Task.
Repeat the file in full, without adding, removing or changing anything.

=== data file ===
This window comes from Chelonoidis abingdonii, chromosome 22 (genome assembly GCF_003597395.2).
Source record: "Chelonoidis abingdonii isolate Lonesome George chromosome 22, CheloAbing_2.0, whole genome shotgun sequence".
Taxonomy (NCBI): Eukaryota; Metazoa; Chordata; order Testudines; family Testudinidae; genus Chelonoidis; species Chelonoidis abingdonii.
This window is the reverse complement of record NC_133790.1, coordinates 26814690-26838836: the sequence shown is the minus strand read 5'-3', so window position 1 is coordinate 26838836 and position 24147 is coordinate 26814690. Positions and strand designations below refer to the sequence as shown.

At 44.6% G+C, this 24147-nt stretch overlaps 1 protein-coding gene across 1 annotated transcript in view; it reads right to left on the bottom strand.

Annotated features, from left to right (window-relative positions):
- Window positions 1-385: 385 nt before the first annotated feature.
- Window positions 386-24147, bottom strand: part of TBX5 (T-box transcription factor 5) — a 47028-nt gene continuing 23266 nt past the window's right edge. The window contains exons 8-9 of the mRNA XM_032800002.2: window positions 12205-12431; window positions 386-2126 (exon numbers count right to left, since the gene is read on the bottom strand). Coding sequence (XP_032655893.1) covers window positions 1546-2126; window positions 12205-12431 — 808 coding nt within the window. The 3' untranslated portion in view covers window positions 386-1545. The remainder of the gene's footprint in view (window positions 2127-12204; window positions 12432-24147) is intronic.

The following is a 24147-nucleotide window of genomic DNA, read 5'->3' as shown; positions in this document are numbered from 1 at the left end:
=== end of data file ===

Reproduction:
This window comes from Chelonoidis abingdonii, chromosome 22 (genome assembly GCF_003597395.2).
Source record: "Chelonoidis abingdonii isolate Lonesome George chromosome 22, CheloAbing_2.0, whole genome shotgun sequence".
Taxonomy (NCBI): Eukaryota; Metazoa; Chordata; order Testudines; family Testudinidae; genus Chelonoidis; species Chelonoidis abingdonii.
This window is the reverse complement of record NC_133790.1, coordinates 26814690-26838836: the sequence shown is the minus strand read 5'-3', so window position 1 is coordinate 26838836 and position 24147 is coordinate 26814690. Positions and strand designations below refer to the sequence as shown.

At 44.6% G+C, this 24147-nt stretch overlaps 1 protein-coding gene across 1 annotated transcript in view; it reads right to left on the bottom strand.

Annotated features, from left to right (window-relative positions):
- Window positions 1-385: 385 nt before the first annotated feature.
- Window positions 386-24147, bottom strand: part of TBX5 (T-box transcription factor 5) — a 47028-nt gene continuing 23266 nt past the window's right edge. The window contains exons 8-9 of the mRNA XM_032800002.2: window positions 12205-12431; window positions 386-2126 (exon numbers count right to left, since the gene is read on the bottom strand). Coding sequence (XP_032655893.1) covers window positions 1546-2126; window positions 12205-12431 — 808 coding nt within the window. The 3' untranslated portion in view covers window positions 386-1545. The remainder of the gene's footprint in view (window positions 2127-12204; window positions 12432-24147) is intronic.

The following is a 24147-nucleotide window of genomic DNA, read 5'->3' as shown; positions in this document are numbered from 1 at the left end: